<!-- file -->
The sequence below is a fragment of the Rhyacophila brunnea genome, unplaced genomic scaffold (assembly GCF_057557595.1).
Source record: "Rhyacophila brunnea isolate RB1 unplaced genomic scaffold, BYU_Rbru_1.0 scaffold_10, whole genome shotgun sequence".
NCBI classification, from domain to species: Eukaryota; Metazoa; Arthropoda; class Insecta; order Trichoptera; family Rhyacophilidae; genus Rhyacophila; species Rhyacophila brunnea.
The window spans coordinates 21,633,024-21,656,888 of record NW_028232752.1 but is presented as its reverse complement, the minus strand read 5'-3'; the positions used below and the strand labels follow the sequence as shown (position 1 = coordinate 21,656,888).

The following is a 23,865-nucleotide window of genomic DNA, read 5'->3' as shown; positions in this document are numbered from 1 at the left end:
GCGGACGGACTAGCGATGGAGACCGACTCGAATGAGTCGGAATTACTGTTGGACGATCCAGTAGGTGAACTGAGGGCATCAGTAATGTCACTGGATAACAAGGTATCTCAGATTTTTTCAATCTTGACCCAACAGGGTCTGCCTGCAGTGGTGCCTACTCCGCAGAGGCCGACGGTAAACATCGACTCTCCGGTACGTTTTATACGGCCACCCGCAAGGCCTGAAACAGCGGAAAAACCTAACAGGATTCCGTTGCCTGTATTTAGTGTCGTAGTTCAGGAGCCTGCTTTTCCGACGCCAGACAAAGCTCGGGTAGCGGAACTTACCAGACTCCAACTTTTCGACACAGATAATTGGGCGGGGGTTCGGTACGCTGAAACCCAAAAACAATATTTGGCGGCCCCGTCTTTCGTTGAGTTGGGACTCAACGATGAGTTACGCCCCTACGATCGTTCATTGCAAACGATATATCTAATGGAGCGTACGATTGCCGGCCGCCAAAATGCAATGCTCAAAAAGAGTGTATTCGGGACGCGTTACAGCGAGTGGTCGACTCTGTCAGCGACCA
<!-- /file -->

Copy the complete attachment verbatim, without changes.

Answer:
The sequence below is a fragment of the Rhyacophila brunnea genome, unplaced genomic scaffold (assembly GCF_057557595.1).
Source record: "Rhyacophila brunnea isolate RB1 unplaced genomic scaffold, BYU_Rbru_1.0 scaffold_10, whole genome shotgun sequence".
NCBI classification, from domain to species: Eukaryota; Metazoa; Arthropoda; class Insecta; order Trichoptera; family Rhyacophilidae; genus Rhyacophila; species Rhyacophila brunnea.
The window spans coordinates 21,633,024-21,656,888 of record NW_028232752.1 but is presented as its reverse complement, the minus strand read 5'-3'; the positions used below and the strand labels follow the sequence as shown (position 1 = coordinate 21,656,888).

The following is a 23,865-nucleotide window of genomic DNA, read 5'->3' as shown; positions in this document are numbered from 1 at the left end:
GCGGACGGACTAGCGATGGAGACCGACTCGAATGAGTCGGAATTACTGTTGGACGATCCAGTAGGTGAACTGAGGGCATCAGTAATGTCACTGGATAACAAGGTATCTCAGATTTTTTCAATCTTGACCCAACAGGGTCTGCCTGCAGTGGTGCCTACTCCGCAGAGGCCGACGGTAAACATCGACTCTCCGGTACGTTTTATACGGCCACCCGCAAGGCCTGAAACAGCGGAAAAACCTAACAGGATTCCGTTGCCTGTATTTAGTGTCGTAGTTCAGGAGCCTGCTTTTCCGACGCCAGACAAAGCTCGGGTAGCGGAACTTACCAGACTCCAACTTTTCGACACAGATAATTGGGCGGGGGTTCGGTACGCTGAAACCCAAAAACAATATTTGGCGGCCCCGTCTTTCGTTGAGTTGGGACTCAACGATGAGTTACGCCCCTACGATCGTTCATTGCAAACGATATATCTAATGGAGCGTACGATTGCCGGCCGCCAAAATGCAATGCTCAAAAAGAGTGTATTCGGGACGCGTTACAGCGAGTGGTCGACTCTGTCAGCGACCA